Friday, August 11, 2006

Telling Tales

In the wake of the 2006 transatlantic aircraft plot (we really need to come up with better names for things) the Wikipedia article offers a nice overview. I found the following paragraph most interesting:
On 9 August, hours before the arrests, the UK Home Secretary John Reid gave a major speech to Demos (a UK think-tank) hinting at a new round of anti-terror legislation and claiming that the country was facing "probably the most sustained period of severe threat since the end of the second world war".[31] The following day he broke the news, the Prime Minister being abroad on holiday.[32]

Wait a second. A major victory against this incredible and constant threat and no one can be bothered to haul a podium to the beach so Tony Blair can make this announcement himself? Why is this clearly important development too mundane for a out oworld leader to dry himself off, put on a suit for two hours and make a simple speech? It's not like he was giving a press conference about embaressing sexual exploits; that I can understand wanting to skip.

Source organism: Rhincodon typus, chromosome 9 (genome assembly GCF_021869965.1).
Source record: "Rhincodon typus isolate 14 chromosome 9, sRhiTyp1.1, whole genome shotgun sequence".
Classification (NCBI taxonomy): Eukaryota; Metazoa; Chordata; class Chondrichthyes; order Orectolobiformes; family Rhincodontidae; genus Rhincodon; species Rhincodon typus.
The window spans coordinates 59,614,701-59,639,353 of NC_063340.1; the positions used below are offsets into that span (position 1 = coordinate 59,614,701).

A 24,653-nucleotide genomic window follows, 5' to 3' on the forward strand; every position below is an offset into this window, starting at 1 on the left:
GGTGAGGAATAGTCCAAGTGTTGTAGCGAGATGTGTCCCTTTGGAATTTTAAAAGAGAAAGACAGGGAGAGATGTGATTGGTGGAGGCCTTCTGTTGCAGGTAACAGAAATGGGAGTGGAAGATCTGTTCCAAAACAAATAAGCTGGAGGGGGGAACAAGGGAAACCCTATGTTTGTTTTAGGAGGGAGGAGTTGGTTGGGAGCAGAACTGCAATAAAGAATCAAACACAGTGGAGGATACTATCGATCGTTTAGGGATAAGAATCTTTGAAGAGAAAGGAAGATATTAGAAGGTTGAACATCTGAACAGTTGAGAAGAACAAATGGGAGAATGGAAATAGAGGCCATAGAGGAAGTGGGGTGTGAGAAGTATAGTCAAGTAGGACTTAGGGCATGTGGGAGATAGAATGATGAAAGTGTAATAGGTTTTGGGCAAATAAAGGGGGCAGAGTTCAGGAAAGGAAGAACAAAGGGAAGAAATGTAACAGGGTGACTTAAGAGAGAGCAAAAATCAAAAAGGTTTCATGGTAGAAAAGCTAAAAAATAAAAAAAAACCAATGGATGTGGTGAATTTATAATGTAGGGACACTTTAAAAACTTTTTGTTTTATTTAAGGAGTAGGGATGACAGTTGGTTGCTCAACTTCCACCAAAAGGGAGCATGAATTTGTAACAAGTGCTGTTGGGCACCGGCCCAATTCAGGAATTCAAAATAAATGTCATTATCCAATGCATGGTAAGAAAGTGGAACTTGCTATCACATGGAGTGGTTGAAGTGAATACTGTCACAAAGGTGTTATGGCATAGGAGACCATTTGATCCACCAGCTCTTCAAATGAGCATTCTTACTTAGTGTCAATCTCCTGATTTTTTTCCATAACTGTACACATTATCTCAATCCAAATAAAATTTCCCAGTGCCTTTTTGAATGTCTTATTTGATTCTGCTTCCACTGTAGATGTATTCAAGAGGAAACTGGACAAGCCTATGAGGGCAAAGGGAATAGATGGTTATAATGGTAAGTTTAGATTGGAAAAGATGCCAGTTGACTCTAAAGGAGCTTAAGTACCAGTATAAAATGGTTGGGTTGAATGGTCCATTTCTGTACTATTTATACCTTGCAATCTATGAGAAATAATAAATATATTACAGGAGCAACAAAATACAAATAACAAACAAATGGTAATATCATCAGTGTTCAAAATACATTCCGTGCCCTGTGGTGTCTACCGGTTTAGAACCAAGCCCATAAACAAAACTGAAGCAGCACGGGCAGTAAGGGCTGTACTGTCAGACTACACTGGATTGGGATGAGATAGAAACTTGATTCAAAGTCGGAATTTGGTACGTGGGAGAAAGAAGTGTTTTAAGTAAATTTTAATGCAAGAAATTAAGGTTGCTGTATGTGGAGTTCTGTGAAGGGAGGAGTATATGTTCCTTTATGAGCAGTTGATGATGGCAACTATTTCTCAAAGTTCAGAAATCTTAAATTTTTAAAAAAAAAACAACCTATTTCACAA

Seriously, this kind of stuff is political gold. Why did Blair opt out? The first thought is that he wants to give someone else the limelight, seeing how he's not running for a fourth term. The second thought is scarier: by having the same person who called this time an era of great and sustained danger in need of more laws announce these major arrests so soon afterward, it makes the legislation seem all the more urgent and his calls all the more justified.

In the US, we see the National Guard being mobilized, air marshalls being sent to the UK and the banning of all liquids on US flights, all to prevent something that's already been prevented. I'm no expert about police investigations in England but I doubt requiring passengers to take off their shoes or turn in their gatorade helped London Metropolitan Police foil this plot.

1 comment:

SmoothB said...


I don't really know a whole lot about British police tactics, or British civil liberties, so take this with heap of salt. But my impression was that the British approach is to be heavy on the surveillance et al and light on the penalties (relative to the US). Is that about accurate?